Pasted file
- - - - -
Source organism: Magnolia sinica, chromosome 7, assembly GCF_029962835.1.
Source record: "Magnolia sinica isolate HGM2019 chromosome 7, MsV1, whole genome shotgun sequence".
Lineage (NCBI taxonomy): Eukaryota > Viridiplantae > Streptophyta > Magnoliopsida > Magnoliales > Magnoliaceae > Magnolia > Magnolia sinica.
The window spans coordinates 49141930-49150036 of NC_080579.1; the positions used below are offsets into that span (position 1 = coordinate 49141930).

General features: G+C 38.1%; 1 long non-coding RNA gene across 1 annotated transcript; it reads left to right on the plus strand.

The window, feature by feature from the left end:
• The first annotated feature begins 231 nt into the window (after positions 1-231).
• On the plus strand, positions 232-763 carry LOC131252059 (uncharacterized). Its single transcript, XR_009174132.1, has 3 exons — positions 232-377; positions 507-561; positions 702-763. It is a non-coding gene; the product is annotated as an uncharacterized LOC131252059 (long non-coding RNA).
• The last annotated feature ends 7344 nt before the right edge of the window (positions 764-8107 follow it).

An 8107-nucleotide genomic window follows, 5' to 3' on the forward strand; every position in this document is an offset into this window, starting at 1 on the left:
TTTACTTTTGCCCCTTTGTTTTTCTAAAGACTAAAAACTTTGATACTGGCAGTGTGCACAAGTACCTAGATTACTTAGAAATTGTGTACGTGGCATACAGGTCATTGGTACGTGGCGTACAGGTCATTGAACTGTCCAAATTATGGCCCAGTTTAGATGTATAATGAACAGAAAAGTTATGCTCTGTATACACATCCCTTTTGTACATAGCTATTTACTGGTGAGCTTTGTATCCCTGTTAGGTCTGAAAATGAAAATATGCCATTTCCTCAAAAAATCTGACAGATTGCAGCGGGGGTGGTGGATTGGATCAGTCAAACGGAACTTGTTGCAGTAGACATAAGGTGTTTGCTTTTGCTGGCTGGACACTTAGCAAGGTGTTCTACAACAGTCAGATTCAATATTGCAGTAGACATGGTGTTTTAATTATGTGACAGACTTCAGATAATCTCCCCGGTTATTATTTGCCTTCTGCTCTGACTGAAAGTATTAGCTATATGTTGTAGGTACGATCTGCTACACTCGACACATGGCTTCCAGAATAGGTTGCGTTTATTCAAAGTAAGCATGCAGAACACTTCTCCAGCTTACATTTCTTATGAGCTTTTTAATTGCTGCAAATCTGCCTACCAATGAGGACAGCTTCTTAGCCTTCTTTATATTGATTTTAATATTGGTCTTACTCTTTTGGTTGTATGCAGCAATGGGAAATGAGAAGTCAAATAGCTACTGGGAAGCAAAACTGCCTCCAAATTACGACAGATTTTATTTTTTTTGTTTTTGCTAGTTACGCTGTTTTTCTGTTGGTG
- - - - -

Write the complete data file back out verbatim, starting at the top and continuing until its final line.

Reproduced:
Source organism: Magnolia sinica, chromosome 7, assembly GCF_029962835.1.
Source record: "Magnolia sinica isolate HGM2019 chromosome 7, MsV1, whole genome shotgun sequence".
Lineage (NCBI taxonomy): Eukaryota > Viridiplantae > Streptophyta > Magnoliopsida > Magnoliales > Magnoliaceae > Magnolia > Magnolia sinica.
The window spans coordinates 49141930-49150036 of NC_080579.1; the positions used below are offsets into that span (position 1 = coordinate 49141930).

General features: G+C 38.1%; 1 long non-coding RNA gene across 1 annotated transcript; it reads left to right on the plus strand.

The window, feature by feature from the left end:
• The first annotated feature begins 231 nt into the window (after positions 1-231).
• On the plus strand, positions 232-763 carry LOC131252059 (uncharacterized). Its single transcript, XR_009174132.1, has 3 exons — positions 232-377; positions 507-561; positions 702-763. It is a non-coding gene; the product is annotated as an uncharacterized LOC131252059 (long non-coding RNA).
• The last annotated feature ends 7344 nt before the right edge of the window (positions 764-8107 follow it).

An 8107-nucleotide genomic window follows, 5' to 3' on the forward strand; every position in this document is an offset into this window, starting at 1 on the left:
TTTACTTTTGCCCCTTTGTTTTTCTAAAGACTAAAAACTTTGATACTGGCAGTGTGCACAAGTACCTAGATTACTTAGAAATTGTGTACGTGGCATACAGGTCATTGGTACGTGGCGTACAGGTCATTGAACTGTCCAAATTATGGCCCAGTTTAGATGTATAATGAACAGAAAAGTTATGCTCTGTATACACATCCCTTTTGTACATAGCTATTTACTGGTGAGCTTTGTATCCCTGTTAGGTCTGAAAATGAAAATATGCCATTTCCTCAAAAAATCTGACAGATTGCAGCGGGGGTGGTGGATTGGATCAGTCAAACGGAACTTGTTGCAGTAGACATAAGGTGTTTGCTTTTGCTGGCTGGACACTTAGCAAGGTGTTCTACAACAGTCAGATTCAATATTGCAGTAGACATGGTGTTTTAATTATGTGACAGACTTCAGATAATCTCCCCGGTTATTATTTGCCTTCTGCTCTGACTGAAAGTATTAGCTATATGTTGTAGGTACGATCTGCTACACTCGACACATGGCTTCCAGAATAGGTTGCGTTTATTCAAAGTAAGCATGCAGAACACTTCTCCAGCTTACATTTCTTATGAGCTTTTTAATTGCTGCAAATCTGCCTACCAATGAGGACAGCTTCTTAGCCTTCTTTATATTGATTTTAATATTGGTCTTACTCTTTTGGTTGTATGCAGCAATGGGAAATGAGAAGTCAAATAGCTACTGGGAAGCAAAACTGCCTCCAAATTACGACAGATTTTATTTTTTTTGTTTTTGCTAGTTACGCTGTTTTTCTGTTGGTG